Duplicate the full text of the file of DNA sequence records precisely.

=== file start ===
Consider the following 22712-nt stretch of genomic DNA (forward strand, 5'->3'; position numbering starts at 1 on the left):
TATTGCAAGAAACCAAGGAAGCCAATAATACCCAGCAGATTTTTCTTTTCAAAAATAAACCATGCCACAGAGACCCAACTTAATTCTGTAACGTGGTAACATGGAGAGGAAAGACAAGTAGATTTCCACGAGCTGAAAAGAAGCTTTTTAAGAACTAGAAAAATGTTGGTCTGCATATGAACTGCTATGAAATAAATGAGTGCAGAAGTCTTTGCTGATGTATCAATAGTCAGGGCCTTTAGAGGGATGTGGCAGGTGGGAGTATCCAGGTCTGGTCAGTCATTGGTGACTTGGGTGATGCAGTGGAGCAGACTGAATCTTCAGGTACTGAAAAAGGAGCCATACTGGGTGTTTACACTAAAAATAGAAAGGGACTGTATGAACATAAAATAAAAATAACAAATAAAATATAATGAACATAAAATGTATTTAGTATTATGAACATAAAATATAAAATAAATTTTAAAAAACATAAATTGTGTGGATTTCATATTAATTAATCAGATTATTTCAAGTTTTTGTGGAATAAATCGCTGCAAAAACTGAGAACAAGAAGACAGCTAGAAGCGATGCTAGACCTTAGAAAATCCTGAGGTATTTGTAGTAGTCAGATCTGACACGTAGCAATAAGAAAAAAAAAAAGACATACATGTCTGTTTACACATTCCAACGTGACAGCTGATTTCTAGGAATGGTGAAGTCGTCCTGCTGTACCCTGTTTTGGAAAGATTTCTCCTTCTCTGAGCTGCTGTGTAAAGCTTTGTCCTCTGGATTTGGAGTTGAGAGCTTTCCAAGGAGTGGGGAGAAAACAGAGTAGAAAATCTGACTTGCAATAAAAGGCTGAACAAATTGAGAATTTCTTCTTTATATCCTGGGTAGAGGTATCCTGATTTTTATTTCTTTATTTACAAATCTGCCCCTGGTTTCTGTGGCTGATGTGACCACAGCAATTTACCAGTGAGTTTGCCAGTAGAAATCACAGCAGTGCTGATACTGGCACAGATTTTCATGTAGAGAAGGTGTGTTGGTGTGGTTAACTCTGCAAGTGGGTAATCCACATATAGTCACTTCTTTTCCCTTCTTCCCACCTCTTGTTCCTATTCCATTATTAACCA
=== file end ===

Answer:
Consider the following 22712-nt stretch of genomic DNA (forward strand, 5'->3'; position numbering starts at 1 on the left):
TATTGCAAGAAACCAAGGAAGCCAATAATACCCAGCAGATTTTTCTTTTCAAAAATAAACCATGCCACAGAGACCCAACTTAATTCTGTAACGTGGTAACATGGAGAGGAAAGACAAGTAGATTTCCACGAGCTGAAAAGAAGCTTTTTAAGAACTAGAAAAATGTTGGTCTGCATATGAACTGCTATGAAATAAATGAGTGCAGAAGTCTTTGCTGATGTATCAATAGTCAGGGCCTTTAGAGGGATGTGGCAGGTGGGAGTATCCAGGTCTGGTCAGTCATTGGTGACTTGGGTGATGCAGTGGAGCAGACTGAATCTTCAGGTACTGAAAAAGGAGCCATACTGGGTGTTTACACTAAAAATAGAAAGGGACTGTATGAACATAAAATAAAAATAACAAATAAAATATAATGAACATAAAATGTATTTAGTATTATGAACATAAAATATAAAATAAATTTTAAAAAACATAAATTGTGTGGATTTCATATTAATTAATCAGATTATTTCAAGTTTTTGTGGAATAAATCGCTGCAAAAACTGAGAACAAGAAGACAGCTAGAAGCGATGCTAGACCTTAGAAAATCCTGAGGTATTTGTAGTAGTCAGATCTGACACGTAGCAATAAGAAAAAAAAAAAGACATACATGTCTGTTTACACATTCCAACGTGACAGCTGATTTCTAGGAATGGTGAAGTCGTCCTGCTGTACCCTGTTTTGGAAAGATTTCTCCTTCTCTGAGCTGCTGTGTAAAGCTTTGTCCTCTGGATTTGGAGTTGAGAGCTTTCCAAGGAGTGGGGAGAAAACAGAGTAGAAAATCTGACTTGCAATAAAAGGCTGAACAAATTGAGAATTTCTTCTTTATATCCTGGGTAGAGGTATCCTGATTTTTATTTCTTTATTTACAAATCTGCCCCTGGTTTCTGTGGCTGATGTGACCACAGCAATTTACCAGTGAGTTTGCCAGTAGAAATCACAGCAGTGCTGATACTGGCACAGATTTTCATGTAGAGAAGGTGTGTTGGTGTGGTTAACTCTGCAAGTGGGTAATCCACATATAGTCACTTCTTTTCCCTTCTTCCCACCTCTTGTTCCTATTCCATTATTAACCA